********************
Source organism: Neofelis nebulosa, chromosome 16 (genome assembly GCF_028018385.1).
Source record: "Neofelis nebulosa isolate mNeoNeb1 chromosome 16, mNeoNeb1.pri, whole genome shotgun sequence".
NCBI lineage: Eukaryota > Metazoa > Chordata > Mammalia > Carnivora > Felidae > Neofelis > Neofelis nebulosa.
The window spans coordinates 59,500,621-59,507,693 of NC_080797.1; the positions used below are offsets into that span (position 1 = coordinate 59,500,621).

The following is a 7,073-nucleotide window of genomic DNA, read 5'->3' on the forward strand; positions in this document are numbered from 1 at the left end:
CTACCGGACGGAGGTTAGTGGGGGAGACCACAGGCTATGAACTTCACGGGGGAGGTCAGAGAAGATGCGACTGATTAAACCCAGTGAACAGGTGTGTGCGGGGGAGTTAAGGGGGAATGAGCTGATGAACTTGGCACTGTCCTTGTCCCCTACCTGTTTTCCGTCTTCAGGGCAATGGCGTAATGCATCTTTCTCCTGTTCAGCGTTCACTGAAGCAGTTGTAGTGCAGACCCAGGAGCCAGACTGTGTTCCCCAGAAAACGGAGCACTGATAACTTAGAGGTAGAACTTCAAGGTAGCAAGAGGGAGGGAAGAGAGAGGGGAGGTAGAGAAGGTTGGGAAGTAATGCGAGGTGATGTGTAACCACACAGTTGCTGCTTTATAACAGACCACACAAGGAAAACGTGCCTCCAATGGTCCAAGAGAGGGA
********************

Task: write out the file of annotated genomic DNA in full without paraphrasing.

Source organism: Neofelis nebulosa, chromosome 16 (genome assembly GCF_028018385.1).
Source record: "Neofelis nebulosa isolate mNeoNeb1 chromosome 16, mNeoNeb1.pri, whole genome shotgun sequence".
NCBI lineage: Eukaryota > Metazoa > Chordata > Mammalia > Carnivora > Felidae > Neofelis > Neofelis nebulosa.
The window spans coordinates 59,500,621-59,507,693 of NC_080797.1; the positions used below are offsets into that span (position 1 = coordinate 59,500,621).

The following is a 7,073-nucleotide window of genomic DNA, read 5'->3' on the forward strand; positions in this document are numbered from 1 at the left end:
CTACCGGACGGAGGTTAGTGGGGGAGACCACAGGCTATGAACTTCACGGGGGAGGTCAGAGAAGATGCGACTGATTAAACCCAGTGAACAGGTGTGTGCGGGGGAGTTAAGGGGGAATGAGCTGATGAACTTGGCACTGTCCTTGTCCCCTACCTGTTTTCCGTCTTCAGGGCAATGGCGTAATGCATCTTTCTCCTGTTCAGCGTTCACTGAAGCAGTTGTAGTGCAGACCCAGGAGCCAGACTGTGTTCCCCAGAAAACGGAGCACTGATAACTTAGAGGTAGAACTTCAAGGTAGCAAGAGGGAGGGAAGAGAGAGGGGAGGTAGAGAAGGTTGGGAAGTAATGCGAGGTGATGTGTAACCACACAGTTGCTGCTTTATAACAGACCACACAAGGAAAACGTGCCTCCAATGGTCCAAGAGAGGGA